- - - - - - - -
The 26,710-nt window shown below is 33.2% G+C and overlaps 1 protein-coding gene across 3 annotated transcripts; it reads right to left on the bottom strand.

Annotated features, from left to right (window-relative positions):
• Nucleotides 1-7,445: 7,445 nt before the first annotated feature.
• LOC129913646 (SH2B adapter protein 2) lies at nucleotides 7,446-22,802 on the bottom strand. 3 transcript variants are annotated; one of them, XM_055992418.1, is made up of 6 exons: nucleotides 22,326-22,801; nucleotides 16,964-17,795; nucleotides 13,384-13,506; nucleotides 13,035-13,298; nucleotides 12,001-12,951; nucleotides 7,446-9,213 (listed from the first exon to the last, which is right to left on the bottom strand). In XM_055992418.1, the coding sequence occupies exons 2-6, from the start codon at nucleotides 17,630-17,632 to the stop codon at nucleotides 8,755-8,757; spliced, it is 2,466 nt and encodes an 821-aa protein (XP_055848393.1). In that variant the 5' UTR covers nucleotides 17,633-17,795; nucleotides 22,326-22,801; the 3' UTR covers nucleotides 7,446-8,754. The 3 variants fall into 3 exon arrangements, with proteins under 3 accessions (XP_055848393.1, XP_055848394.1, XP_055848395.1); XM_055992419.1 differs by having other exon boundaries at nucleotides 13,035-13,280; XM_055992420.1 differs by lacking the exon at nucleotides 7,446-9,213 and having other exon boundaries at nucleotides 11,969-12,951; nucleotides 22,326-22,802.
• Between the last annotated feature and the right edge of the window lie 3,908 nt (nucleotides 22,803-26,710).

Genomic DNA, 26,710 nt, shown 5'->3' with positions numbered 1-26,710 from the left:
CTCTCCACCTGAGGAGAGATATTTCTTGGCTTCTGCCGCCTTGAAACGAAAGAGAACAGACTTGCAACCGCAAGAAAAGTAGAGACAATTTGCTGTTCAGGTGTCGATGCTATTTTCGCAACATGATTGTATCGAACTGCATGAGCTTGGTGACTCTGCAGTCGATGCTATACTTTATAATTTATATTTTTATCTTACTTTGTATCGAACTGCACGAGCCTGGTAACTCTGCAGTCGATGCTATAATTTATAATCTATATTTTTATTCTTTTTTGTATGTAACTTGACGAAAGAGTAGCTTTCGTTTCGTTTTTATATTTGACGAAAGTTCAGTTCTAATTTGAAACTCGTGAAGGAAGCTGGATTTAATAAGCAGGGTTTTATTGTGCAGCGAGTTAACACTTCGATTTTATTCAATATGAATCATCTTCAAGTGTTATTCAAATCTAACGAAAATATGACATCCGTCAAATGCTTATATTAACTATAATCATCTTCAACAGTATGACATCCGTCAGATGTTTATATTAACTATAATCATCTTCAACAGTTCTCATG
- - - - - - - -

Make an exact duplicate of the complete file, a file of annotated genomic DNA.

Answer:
The 26,710-nt window shown below is 33.2% G+C and overlaps 1 protein-coding gene across 3 annotated transcripts; it reads right to left on the bottom strand.

Annotated features, from left to right (window-relative positions):
• Nucleotides 1-7,445: 7,445 nt before the first annotated feature.
• LOC129913646 (SH2B adapter protein 2) lies at nucleotides 7,446-22,802 on the bottom strand. 3 transcript variants are annotated; one of them, XM_055992418.1, is made up of 6 exons: nucleotides 22,326-22,801; nucleotides 16,964-17,795; nucleotides 13,384-13,506; nucleotides 13,035-13,298; nucleotides 12,001-12,951; nucleotides 7,446-9,213 (listed from the first exon to the last, which is right to left on the bottom strand). In XM_055992418.1, the coding sequence occupies exons 2-6, from the start codon at nucleotides 17,630-17,632 to the stop codon at nucleotides 8,755-8,757; spliced, it is 2,466 nt and encodes an 821-aa protein (XP_055848393.1). In that variant the 5' UTR covers nucleotides 17,633-17,795; nucleotides 22,326-22,801; the 3' UTR covers nucleotides 7,446-8,754. The 3 variants fall into 3 exon arrangements, with proteins under 3 accessions (XP_055848393.1, XP_055848394.1, XP_055848395.1); XM_055992419.1 differs by having other exon boundaries at nucleotides 13,035-13,280; XM_055992420.1 differs by lacking the exon at nucleotides 7,446-9,213 and having other exon boundaries at nucleotides 11,969-12,951; nucleotides 22,326-22,802.
• Between the last annotated feature and the right edge of the window lie 3,908 nt (nucleotides 22,803-26,710).

Genomic DNA, 26,710 nt, shown 5'->3' with positions numbered 1-26,710 from the left:
CTCTCCACCTGAGGAGAGATATTTCTTGGCTTCTGCCGCCTTGAAACGAAAGAGAACAGACTTGCAACCGCAAGAAAAGTAGAGACAATTTGCTGTTCAGGTGTCGATGCTATTTTCGCAACATGATTGTATCGAACTGCATGAGCTTGGTGACTCTGCAGTCGATGCTATACTTTATAATTTATATTTTTATCTTACTTTGTATCGAACTGCACGAGCCTGGTAACTCTGCAGTCGATGCTATAATTTATAATCTATATTTTTATTCTTTTTTGTATGTAACTTGACGAAAGAGTAGCTTTCGTTTCGTTTTTATATTTGACGAAAGTTCAGTTCTAATTTGAAACTCGTGAAGGAAGCTGGATTTAATAAGCAGGGTTTTATTGTGCAGCGAGTTAACACTTCGATTTTATTCAATATGAATCATCTTCAAGTGTTATTCAAATCTAACGAAAATATGACATCCGTCAAATGCTTATATTAACTATAATCATCTTCAACAGTATGACATCCGTCAGATGTTTATATTAACTATAATCATCTTCAACAGTTCTCATG